A proposed land swap between Howard County and a developer could facilitate the development of the Settlement at Savage Mill, a 35-unit project near Savage Park.
The county is considering swapping 2.73 acres of parkland, already razed for sewer construction, for 2.77 acres of the developer's land in order to shift the development north and away from the Little Patuxent River in response to concerns from the community.
The planning board will consider the proposal, which passed several revisions over the last three years, on Thursday. Bozzuto Homes plans six single-family houses, 12 duplexes, 17 townhouses and five open space lots on around eight acres of land.
The county has not facilitated major parkland swaps with developers before, said John Byrd, director of the county's Department of Recreation and Parks. But the suggestion, originally pitched by residents in 2014 to protect environmental resources, creates "a better development," Byrd said.
Through the swap, the developer will install a pathway connecting to Savage Park and some open space will be rededicated to the county. The county has not determined future plans for the land, but it is highly likely the land will remain undisturbed, Byrd said.
"That's sort of the whole point. It's a better buffer between the river and the development," he said.
Plans for the project have morphed after collaboration between the community, the county and other stakeholders, resulting in a "better plan that is more environmentally sensitive," said Bobby Byrd, a development manager for Bozzuto. The developer also reduced the plan from 56 to 35 units.
"We're pleased with the outcome," Bobby Byrd said. "The development is pushed to the north as much as possible."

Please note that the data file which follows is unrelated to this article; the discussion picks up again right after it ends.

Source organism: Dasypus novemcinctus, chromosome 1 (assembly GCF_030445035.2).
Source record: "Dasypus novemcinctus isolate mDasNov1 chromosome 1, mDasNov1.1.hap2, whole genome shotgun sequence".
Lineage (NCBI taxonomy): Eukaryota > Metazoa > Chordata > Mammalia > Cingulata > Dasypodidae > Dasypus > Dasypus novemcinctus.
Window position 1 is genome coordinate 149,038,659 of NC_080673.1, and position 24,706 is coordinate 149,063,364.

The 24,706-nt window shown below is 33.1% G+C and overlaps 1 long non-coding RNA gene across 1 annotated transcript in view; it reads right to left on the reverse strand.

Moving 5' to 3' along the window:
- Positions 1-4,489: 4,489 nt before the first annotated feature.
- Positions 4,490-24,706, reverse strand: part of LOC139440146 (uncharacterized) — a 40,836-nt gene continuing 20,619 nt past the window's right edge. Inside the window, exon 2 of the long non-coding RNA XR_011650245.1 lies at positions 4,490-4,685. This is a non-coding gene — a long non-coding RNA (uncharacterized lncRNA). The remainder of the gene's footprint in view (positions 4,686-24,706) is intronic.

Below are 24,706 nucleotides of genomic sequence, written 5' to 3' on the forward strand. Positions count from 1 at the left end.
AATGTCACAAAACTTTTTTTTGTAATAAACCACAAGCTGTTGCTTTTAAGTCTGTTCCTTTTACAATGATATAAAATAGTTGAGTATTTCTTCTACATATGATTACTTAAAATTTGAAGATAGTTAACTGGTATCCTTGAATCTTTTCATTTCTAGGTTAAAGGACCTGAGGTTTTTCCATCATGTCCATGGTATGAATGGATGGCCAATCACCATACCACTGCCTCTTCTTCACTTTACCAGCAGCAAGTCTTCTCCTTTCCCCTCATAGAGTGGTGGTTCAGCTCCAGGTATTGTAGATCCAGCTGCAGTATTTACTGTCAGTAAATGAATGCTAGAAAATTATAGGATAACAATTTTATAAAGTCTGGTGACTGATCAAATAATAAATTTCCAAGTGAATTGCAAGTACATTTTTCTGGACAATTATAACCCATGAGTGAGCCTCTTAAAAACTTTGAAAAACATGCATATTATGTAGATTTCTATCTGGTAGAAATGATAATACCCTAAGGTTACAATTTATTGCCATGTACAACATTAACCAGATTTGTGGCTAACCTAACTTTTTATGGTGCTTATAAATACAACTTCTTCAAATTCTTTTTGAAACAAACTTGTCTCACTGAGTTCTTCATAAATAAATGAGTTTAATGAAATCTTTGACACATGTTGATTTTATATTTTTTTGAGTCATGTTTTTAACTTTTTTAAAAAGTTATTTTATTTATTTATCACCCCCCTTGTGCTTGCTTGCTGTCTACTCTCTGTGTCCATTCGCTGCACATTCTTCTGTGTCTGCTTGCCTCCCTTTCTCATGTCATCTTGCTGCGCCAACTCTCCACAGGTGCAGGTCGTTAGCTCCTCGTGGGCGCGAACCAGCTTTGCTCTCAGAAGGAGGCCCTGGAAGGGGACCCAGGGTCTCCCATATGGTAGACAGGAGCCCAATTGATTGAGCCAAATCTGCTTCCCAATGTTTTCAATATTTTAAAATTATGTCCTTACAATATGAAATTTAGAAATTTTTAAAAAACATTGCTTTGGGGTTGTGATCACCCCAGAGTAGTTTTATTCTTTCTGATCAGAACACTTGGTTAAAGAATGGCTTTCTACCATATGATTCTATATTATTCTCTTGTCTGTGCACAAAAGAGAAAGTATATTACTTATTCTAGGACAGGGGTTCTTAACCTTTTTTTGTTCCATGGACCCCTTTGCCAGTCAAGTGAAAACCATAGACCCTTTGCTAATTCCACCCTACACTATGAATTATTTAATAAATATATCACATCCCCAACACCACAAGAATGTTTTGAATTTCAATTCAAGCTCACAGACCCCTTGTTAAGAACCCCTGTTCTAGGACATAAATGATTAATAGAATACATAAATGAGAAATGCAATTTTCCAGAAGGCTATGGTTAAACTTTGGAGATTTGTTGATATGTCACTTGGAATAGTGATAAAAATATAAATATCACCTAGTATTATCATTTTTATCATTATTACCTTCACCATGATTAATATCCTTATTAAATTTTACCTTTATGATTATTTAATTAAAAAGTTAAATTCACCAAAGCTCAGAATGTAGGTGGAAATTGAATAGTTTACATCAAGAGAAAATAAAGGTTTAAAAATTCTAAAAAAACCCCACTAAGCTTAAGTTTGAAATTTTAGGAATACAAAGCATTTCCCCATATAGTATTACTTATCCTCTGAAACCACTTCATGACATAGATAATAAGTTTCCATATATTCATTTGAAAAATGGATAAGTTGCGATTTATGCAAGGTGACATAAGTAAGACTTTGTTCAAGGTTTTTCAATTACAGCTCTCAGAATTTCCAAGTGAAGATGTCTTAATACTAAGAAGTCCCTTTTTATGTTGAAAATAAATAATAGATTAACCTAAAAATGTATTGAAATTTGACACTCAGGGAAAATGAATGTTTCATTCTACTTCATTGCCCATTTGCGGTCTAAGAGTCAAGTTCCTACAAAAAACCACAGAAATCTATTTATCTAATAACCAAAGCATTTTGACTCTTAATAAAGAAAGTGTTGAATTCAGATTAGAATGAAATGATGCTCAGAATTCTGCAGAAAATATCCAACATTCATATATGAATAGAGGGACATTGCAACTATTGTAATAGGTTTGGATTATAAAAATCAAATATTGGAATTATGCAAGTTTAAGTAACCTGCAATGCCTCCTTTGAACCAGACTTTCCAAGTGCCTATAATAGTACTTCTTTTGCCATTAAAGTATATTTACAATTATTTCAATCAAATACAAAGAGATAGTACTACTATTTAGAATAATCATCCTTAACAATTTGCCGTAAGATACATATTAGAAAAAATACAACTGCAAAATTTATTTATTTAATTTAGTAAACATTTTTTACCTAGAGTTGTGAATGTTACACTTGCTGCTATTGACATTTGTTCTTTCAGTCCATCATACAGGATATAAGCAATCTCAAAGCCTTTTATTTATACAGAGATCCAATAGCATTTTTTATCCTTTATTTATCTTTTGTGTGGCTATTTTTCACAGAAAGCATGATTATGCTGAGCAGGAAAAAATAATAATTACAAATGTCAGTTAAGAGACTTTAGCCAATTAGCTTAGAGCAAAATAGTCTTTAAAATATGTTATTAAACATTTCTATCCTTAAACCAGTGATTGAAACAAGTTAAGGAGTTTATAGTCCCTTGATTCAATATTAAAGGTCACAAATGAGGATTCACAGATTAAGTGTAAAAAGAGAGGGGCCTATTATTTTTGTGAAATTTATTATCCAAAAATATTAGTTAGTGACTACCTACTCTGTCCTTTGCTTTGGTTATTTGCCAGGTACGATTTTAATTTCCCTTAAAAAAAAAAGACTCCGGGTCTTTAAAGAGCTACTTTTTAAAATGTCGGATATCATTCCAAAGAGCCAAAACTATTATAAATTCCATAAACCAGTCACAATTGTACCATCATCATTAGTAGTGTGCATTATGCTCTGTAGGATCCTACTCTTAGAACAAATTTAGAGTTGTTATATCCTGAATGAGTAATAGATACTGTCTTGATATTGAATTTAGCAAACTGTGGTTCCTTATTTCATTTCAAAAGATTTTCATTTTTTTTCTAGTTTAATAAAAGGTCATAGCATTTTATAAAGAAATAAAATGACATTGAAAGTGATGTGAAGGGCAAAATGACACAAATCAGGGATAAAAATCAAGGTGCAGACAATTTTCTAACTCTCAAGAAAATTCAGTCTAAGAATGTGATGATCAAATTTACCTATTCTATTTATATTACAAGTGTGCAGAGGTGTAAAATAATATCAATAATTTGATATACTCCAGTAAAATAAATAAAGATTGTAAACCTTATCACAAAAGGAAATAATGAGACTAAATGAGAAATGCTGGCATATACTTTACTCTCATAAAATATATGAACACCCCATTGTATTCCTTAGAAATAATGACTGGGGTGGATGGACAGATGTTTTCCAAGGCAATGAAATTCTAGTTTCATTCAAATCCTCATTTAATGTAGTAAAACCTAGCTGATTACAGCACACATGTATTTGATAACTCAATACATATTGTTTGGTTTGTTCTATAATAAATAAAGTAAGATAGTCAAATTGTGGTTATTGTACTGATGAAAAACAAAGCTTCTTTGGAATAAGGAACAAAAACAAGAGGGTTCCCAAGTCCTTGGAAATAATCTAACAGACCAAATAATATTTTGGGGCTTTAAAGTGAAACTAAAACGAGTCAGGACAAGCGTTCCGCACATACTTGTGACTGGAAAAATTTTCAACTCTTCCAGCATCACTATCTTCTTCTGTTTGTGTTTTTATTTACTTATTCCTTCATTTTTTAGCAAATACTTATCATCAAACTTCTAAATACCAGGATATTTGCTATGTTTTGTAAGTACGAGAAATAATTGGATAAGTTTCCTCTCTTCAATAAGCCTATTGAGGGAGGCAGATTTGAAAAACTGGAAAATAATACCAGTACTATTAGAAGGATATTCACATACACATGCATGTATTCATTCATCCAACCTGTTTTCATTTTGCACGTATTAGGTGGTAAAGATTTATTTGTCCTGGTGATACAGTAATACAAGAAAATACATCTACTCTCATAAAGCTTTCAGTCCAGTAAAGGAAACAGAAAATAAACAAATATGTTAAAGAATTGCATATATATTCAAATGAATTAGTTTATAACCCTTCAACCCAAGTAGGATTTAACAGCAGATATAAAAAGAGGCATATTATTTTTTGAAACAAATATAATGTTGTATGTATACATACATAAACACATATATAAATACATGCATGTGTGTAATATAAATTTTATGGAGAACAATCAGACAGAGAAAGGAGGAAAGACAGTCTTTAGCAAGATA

But some residents argue the land swap does not go far enough to protect environmental and historical resources the area's underlying zoning was designed to protect.
"The problem is that the settlement of Savage basically should be declared the unsettlement," said Stu Kohn, president of the Howard County Citizens Association.
Kohn said he objects to the development because adequate public infrastructure is not in place to handle the development's impact on schools, roads and public safety services.
"Bozzuto is basically getting [this land] for free. I don't know what the county gets from it. The land swap is not fair to other developers," he said.
Others questioned whether the land swap was the best deal for taxpayers. The county purchased the land through a fund run by the National Park Service.
Susan Garber, president of the Savage Community Association, a civic organization that aims to protect the historic area, said what she called the proposed "land swipe" overwhelmingly benefits the developer by giving the company additional developable land in exchange for land that the county can do little with. In return, the community loses parkland and faces a development even less compatible with the surrounding historic district, she said.
"It is unfair to put the planning board in the position of having to consider a development plan with key details about the conversion of parkland left unsettled," Garber said.
The Howard County Council and state and federal officials must also review the swap prior to approval. The project is the first in the county assigned to a zoning designation that aims to protect environmental resources in historic areas.
A preliminary environmental review of the plan by the state's Department of Natural Resources noted the project is an area that supports the Appalachian snaketail, an endangered dragonfly; and Laura's clubtail, another rare dragonfly.
The county's Department of Planning and Zoning recommended approval of the plan. In a March report, the department noted the plan protects the environment and complies with zoning regulations. The developer plans to clear 4.8 acres of forest, but most of the development is slated away from steep slopes, according to the report.
The planning board will consider the plan on Thursday, March 16 at 7 p.m. in the George Howard building in Ellicott City.